• David, ever occur to you that your neighbors are customers of said MJ dealer – hence the reluctance to report.

    I once had a similar situation and then the light bulb went off….. ohhhh… now I get it.

  • rf

    Someone wrote:
    >

    This is such a crock of shit. I have lived one block from Brownstoner and 3 blocks from Pratt since 1989 and I didn’t have a Kevlar vest, nor did I need it. It was certainly tougher then than it is now, but I have always wanted to do bodily harm to people who tell me how dangerous my neighborhood is and how you take your life into your hands using the Clinton/Washington stop on the C train–not so!

    I agree with those who wrote that once Bstoner is actually living in his house, the problem of unauthorized, disgusting use of his property will greatly diminish.

  • Nah my neighbors arent smoking street herb, despite their liberal rhetoric, they’d be way too scared to actually speak to their non-white and non-liberal drug dealing neighbors.
    It is definetly class-guilt, and I know they must hate me for complaining and calling the police, but unlike most of them I actually grew up in NY not the mid-west or some liberal but homogeneous european country

  • “but unlike most of them I actually grew up in NY not the mid-west or some liberal but homogeneous european country” —- David, and this makes you… what exactly?

  • To say that Bstoner’s complaints reflect a class issue is insulting to long time residents to the neighborhood and lower income people generally. No one, regardless of class, would like to have people dealing drugs, littering or using the bathroom on their stoop. It is a question of common decency and criminal behavior, not class.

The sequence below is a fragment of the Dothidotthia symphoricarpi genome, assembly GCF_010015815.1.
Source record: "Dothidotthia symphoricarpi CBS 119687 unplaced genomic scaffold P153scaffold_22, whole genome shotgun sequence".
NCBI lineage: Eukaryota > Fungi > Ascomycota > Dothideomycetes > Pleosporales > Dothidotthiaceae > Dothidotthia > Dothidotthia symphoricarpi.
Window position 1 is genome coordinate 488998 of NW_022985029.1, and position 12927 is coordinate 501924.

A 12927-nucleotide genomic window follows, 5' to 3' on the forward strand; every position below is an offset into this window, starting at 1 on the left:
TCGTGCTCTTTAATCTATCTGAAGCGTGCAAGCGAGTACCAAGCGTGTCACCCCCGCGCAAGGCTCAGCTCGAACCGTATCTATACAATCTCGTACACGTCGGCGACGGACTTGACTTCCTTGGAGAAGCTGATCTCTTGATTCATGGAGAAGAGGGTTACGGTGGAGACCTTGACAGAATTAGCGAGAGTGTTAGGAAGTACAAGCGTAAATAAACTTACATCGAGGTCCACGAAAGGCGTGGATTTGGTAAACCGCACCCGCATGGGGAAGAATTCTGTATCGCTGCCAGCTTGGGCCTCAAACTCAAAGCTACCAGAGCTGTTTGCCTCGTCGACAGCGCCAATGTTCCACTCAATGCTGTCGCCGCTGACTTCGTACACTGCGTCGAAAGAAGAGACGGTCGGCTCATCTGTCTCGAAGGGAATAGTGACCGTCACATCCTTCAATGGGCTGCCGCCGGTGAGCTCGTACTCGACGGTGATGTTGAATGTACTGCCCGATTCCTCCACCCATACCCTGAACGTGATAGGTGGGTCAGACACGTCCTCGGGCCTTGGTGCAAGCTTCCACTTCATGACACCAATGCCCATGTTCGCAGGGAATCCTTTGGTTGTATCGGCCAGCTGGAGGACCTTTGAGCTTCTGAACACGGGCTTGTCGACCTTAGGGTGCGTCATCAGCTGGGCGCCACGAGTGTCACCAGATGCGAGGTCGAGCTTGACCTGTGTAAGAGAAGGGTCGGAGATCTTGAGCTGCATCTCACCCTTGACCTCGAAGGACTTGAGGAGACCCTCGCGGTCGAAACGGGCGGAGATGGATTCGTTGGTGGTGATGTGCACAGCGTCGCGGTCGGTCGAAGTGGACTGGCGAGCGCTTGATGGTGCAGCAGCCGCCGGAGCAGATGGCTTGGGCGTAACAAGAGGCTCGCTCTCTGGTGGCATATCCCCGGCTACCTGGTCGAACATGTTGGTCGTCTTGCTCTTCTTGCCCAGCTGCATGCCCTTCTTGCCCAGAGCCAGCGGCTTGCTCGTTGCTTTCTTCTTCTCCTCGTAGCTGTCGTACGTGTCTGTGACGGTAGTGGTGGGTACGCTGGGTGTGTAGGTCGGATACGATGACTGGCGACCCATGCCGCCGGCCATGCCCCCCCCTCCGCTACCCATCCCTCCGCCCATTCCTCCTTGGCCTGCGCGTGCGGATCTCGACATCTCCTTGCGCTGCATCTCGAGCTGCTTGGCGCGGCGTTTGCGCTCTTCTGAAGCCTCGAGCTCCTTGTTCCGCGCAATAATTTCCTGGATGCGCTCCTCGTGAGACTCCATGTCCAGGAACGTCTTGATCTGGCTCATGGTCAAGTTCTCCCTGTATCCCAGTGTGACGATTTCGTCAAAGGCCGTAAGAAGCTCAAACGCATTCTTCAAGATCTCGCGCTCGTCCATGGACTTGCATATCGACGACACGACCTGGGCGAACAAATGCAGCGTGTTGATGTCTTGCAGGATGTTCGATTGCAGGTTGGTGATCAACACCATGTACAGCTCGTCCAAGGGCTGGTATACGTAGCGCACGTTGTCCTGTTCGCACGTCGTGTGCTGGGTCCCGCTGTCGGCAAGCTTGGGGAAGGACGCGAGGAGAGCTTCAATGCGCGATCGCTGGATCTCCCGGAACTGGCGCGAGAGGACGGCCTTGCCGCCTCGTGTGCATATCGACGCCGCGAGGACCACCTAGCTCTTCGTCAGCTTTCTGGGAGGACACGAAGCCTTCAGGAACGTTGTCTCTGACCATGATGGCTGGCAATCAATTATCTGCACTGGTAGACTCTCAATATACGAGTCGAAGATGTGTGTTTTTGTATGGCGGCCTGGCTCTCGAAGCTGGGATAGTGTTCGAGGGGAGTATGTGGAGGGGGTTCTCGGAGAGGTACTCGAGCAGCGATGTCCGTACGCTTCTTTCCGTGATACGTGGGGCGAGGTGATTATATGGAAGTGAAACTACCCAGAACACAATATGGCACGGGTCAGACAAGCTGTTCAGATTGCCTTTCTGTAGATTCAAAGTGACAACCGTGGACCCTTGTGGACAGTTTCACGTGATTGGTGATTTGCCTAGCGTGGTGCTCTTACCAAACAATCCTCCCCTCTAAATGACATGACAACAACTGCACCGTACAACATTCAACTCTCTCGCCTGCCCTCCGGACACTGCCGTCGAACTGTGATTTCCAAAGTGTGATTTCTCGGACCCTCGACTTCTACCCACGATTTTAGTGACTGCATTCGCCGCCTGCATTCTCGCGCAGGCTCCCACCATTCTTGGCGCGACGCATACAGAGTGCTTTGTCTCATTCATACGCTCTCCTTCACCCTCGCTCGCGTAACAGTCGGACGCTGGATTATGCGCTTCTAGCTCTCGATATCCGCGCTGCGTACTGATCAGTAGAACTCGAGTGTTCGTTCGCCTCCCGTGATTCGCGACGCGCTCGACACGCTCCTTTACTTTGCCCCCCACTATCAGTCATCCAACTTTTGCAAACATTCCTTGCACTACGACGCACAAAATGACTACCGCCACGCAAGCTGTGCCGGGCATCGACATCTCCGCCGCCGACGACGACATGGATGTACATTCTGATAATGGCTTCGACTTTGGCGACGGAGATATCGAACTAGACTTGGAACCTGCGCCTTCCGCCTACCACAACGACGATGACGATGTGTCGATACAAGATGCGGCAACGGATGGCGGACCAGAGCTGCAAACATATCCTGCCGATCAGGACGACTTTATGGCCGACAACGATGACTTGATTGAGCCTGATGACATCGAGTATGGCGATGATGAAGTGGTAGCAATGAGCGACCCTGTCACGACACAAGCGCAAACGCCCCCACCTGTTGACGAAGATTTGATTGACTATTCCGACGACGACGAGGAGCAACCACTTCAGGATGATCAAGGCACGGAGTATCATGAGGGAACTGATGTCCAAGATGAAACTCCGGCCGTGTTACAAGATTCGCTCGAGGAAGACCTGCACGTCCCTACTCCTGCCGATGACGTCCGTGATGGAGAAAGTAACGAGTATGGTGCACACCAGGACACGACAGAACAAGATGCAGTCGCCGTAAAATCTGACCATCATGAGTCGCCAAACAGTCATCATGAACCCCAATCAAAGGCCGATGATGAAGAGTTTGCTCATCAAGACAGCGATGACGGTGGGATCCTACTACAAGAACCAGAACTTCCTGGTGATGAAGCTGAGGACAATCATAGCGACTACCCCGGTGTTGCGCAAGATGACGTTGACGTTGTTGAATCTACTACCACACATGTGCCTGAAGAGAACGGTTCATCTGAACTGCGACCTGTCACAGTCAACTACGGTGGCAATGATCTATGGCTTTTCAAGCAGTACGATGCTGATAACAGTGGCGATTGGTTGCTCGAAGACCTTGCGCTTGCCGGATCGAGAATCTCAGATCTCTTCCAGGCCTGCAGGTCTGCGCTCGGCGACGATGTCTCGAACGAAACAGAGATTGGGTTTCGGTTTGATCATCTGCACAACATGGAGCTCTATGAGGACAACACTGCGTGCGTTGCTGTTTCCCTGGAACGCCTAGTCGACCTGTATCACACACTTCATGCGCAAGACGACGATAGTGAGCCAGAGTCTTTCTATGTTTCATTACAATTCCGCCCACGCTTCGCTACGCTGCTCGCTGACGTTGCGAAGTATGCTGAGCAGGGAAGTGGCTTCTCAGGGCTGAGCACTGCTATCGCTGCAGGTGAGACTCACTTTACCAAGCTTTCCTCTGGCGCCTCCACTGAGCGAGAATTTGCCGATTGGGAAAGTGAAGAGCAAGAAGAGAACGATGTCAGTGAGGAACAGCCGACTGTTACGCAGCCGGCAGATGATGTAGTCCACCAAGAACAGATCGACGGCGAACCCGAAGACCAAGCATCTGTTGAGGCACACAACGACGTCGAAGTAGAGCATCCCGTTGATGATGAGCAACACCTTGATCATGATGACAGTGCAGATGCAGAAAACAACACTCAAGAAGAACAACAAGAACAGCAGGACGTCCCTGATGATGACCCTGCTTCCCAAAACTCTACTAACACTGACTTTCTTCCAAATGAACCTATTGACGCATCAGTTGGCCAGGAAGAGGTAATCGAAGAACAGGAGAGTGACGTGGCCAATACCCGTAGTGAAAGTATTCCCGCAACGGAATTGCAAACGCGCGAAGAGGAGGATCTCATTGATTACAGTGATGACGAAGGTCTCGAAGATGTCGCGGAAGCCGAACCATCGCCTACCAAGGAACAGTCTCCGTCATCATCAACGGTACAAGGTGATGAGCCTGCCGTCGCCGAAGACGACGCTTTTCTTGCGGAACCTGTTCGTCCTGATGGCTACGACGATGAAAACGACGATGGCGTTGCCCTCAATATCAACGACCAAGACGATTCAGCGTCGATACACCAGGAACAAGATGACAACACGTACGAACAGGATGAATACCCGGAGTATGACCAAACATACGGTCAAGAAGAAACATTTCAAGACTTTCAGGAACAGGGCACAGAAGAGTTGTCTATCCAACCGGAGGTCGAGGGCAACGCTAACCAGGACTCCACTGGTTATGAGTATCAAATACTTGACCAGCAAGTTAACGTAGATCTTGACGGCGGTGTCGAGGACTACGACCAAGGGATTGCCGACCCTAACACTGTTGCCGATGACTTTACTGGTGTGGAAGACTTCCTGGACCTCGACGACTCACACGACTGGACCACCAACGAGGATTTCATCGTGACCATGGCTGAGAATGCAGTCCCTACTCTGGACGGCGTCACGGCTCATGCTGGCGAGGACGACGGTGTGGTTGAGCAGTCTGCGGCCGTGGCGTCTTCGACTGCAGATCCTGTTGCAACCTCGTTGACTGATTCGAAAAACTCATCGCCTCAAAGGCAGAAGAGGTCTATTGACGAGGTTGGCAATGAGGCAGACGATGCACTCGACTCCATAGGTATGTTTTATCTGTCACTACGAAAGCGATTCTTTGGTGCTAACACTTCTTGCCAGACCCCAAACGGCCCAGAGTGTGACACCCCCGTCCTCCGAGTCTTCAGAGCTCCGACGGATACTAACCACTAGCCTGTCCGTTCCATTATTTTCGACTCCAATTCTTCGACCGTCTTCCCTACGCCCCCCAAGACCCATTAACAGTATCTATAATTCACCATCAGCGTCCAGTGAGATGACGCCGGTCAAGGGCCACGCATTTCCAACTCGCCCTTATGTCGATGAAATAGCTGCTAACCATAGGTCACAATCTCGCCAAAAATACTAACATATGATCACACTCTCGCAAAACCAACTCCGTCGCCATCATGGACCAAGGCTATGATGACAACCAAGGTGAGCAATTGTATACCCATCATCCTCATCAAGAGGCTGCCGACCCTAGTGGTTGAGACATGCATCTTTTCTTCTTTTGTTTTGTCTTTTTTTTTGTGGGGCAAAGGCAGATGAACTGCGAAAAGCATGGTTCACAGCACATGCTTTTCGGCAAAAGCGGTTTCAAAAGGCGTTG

• On a separate note, I’ve heard that the reason marijuana dealing is relatively easy and out in the open on Fulton around Washington is that the cops who patrol the area are paid off. Anyone else from the neighborhood hear that?

  • Re: Linus’ question about deflecting dog doo from one’s property: We’ve found the best remedy is to sprinkle powdered cayenne pepper on the sidewalk and the area inside the gate. A little goes a long way, and a lot of our neighbors do the same. You have to re-sprinkle after a rainfall; and make sure you don’t put it down on a windy day or it can blow back in your eyes and that really smarts. But once it’s down, canines take a whiff and move on real quick.

  • It makes me aware that if you allow crimes like drug dealing (yes – even marijuana) and craps games on your street, then you will soon have shootings, fights and more violent crimes like robberies.